Century Film Project

Celebrating the movies our ancestors loved

His Trust (1911)

His Trust

This early melodrama is a good example of why modern audiences can have a hard time with Griffith, and with early film in general. It has many of the same problems for us as “Birth of a Nation” does, although it is much shorter and refrains, at least, from glorifying the Ku Klux Klan. The subtitle alone: “The Faithful Devotion and Self-Sacrifice of an Old Negro Servant” is enough to set our teeth on edge, although “Negro” was not considered an insulting term at the time, nor even a few generations ago. “Servant” here is, of course, a euphemism for “slave,” as the movie is set in the South during the Civil War, a period that lived in the memory of the older and the myths of the younger generations at the time (it was as distant to them as the Kennedy assassination is to us today). The “servant” is played by a white man (Wilfred Lucas, also in “The Girl and Her Trust” and later “Modern Times” with Chaplin) in black face, another practice that is no longer acceptable. I would encourage viewers, not to ignore their sense of discomfort with this movie, but to regard it as evidence of an important shift in American history. One African American commentator on film I heard observed that stories like “Uncle Tom’s Cabin” were popular among black audiences of the time, because, in spite of the stereotypes, they at least suggested the possibility of noble action on the part of black people, and this movie falls into that category as well. Today, the stereotypes are no longer acceptable, and I’d say that’s a good thing, but this phase in history remains significant in understanding race in America.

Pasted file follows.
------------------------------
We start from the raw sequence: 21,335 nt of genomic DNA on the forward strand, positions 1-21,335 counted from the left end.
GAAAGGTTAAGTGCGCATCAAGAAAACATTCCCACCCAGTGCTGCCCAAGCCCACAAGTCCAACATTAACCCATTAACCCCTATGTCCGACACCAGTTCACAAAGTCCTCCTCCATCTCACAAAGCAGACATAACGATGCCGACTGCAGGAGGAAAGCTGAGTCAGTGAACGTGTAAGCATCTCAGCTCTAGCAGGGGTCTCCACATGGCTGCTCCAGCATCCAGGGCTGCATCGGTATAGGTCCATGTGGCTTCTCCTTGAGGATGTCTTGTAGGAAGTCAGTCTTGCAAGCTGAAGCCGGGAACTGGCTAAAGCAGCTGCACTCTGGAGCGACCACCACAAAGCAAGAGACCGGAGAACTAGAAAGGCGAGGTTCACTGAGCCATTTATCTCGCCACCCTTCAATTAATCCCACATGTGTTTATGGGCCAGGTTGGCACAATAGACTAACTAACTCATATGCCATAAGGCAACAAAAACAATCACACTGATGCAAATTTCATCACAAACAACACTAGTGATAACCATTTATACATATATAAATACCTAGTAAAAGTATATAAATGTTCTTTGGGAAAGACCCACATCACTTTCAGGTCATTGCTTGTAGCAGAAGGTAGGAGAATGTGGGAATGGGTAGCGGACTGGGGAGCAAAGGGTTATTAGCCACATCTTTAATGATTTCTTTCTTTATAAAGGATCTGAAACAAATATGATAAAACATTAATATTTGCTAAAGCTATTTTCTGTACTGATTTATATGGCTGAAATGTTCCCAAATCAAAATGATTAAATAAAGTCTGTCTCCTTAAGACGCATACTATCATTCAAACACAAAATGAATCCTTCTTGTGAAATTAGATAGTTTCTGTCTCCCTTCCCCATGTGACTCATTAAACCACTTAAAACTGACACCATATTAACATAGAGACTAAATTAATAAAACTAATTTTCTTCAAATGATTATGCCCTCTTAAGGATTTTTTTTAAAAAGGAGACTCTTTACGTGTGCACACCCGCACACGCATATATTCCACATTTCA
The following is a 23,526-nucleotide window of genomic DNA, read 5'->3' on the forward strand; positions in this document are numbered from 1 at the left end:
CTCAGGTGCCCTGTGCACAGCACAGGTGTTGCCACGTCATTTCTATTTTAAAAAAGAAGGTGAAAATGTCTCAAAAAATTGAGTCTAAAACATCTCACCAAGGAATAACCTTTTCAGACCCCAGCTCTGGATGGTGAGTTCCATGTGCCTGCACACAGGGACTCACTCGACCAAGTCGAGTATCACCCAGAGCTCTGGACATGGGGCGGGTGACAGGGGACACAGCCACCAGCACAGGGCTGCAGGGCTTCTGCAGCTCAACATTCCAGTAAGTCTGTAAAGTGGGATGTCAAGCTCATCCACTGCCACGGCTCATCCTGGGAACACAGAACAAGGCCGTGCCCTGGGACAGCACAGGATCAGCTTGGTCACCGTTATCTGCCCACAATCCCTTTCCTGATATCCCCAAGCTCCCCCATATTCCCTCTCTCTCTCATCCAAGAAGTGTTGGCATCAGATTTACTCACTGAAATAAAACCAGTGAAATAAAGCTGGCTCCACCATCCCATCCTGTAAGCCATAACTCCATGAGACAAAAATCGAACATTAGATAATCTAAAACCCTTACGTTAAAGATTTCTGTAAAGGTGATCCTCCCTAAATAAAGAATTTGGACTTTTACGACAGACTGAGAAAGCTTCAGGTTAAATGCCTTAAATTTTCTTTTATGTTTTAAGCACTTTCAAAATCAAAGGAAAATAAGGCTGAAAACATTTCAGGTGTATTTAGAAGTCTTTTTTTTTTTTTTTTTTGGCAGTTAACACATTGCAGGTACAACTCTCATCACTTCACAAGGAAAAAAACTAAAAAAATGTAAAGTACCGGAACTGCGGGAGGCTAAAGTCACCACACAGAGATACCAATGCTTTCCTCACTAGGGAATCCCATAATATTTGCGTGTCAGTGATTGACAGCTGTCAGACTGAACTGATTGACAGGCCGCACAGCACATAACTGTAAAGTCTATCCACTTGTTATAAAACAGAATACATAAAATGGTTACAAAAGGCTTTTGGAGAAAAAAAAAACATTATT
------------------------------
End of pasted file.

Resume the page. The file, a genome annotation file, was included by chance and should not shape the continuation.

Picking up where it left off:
Director: D.W. Griffith

Camera: Billy Bitzer

Starring: Wilfred Lucas, Dell Henderson, Claire McDowell, Linda Arvidson, Mack Sennett, Charles West, Grace Henderson.

Run Time: 14 Min

You can watch it for free: here. (Along with the sequel, “His Trust Fulfilled”)

Cabbage Fairy (1896)

Cabbage Fairy

I know I’ve mostly been doing Griffith lately, but I stumbled across this little gem from the first nation of cinema while doing research tonight and couldn’t resist throwing it in. It’s listed as the debut work of French filmmaker Alice-Guy Blaché, and apparently was out before Méliès was able to get his first movie, “The Haunted Castle” on the screen. It is a simple tableaux, in which a woman in a flouncy dress moves about a cabbage patch, periodically taking babies out of the cabbages (one wonders if the “Cabbage Patch Kids” were invented here). Typical for the day, the camera is static, there is no editing, and the shot establishes a “stage” on which the action takes place. The filmmaker was a woman, often overlooked in film histories in spite of her long career and many contributions. Some have argued that this should be regarded as the “first fiction film,” and though I think that might be going too far, if she beat Méliès I’d be happy to consider it the first fantasy film. At one minute long it was also one of the longest movies of the day.

Original Title: La Fée aux Choux

Director: Alice Guy Blaché

Run Time: 1 Min

You can watch it for free: here.